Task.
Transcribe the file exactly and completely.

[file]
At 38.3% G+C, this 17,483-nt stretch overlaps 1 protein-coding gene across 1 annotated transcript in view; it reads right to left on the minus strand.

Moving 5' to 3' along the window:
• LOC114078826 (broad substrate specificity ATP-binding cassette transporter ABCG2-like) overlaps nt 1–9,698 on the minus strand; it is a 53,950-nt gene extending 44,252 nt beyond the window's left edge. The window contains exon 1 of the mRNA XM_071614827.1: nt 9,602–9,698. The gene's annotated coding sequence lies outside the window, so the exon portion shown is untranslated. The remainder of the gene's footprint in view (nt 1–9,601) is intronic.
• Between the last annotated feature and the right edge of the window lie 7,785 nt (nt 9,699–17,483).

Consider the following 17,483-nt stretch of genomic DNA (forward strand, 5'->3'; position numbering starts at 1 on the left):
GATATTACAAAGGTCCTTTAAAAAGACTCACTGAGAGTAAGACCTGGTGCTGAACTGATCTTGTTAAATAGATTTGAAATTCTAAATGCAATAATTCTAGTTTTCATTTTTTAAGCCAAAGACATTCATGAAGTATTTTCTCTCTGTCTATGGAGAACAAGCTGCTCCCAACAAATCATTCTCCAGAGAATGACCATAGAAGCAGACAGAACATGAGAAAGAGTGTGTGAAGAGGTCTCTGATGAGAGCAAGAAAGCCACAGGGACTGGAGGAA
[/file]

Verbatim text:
At 38.3% G+C, this 17,483-nt stretch overlaps 1 protein-coding gene across 1 annotated transcript in view; it reads right to left on the minus strand.

Moving 5' to 3' along the window:
• LOC114078826 (broad substrate specificity ATP-binding cassette transporter ABCG2-like) overlaps nt 1–9,698 on the minus strand; it is a 53,950-nt gene extending 44,252 nt beyond the window's left edge. The window contains exon 1 of the mRNA XM_071614827.1: nt 9,602–9,698. The gene's annotated coding sequence lies outside the window, so the exon portion shown is untranslated. The remainder of the gene's footprint in view (nt 1–9,601) is intronic.
• Between the last annotated feature and the right edge of the window lie 7,785 nt (nt 9,699–17,483).

Consider the following 17,483-nt stretch of genomic DNA (forward strand, 5'->3'; position numbering starts at 1 on the left):
GATATTACAAAGGTCCTTTAAAAAGACTCACTGAGAGTAAGACCTGGTGCTGAACTGATCTTGTTAAATAGATTTGAAATTCTAAATGCAATAATTCTAGTTTTCATTTTTTAAGCCAAAGACATTCATGAAGTATTTTCTCTCTGTCTATGGAGAACAAGCTGCTCCCAACAAATCATTCTCCAGAGAATGACCATAGAAGCAGACAGAACATGAGAAAGAGTGTGTGAAGAGGTCTCTGATGAGAGCAAGAAAGCCACAGGGACTGGAGGAA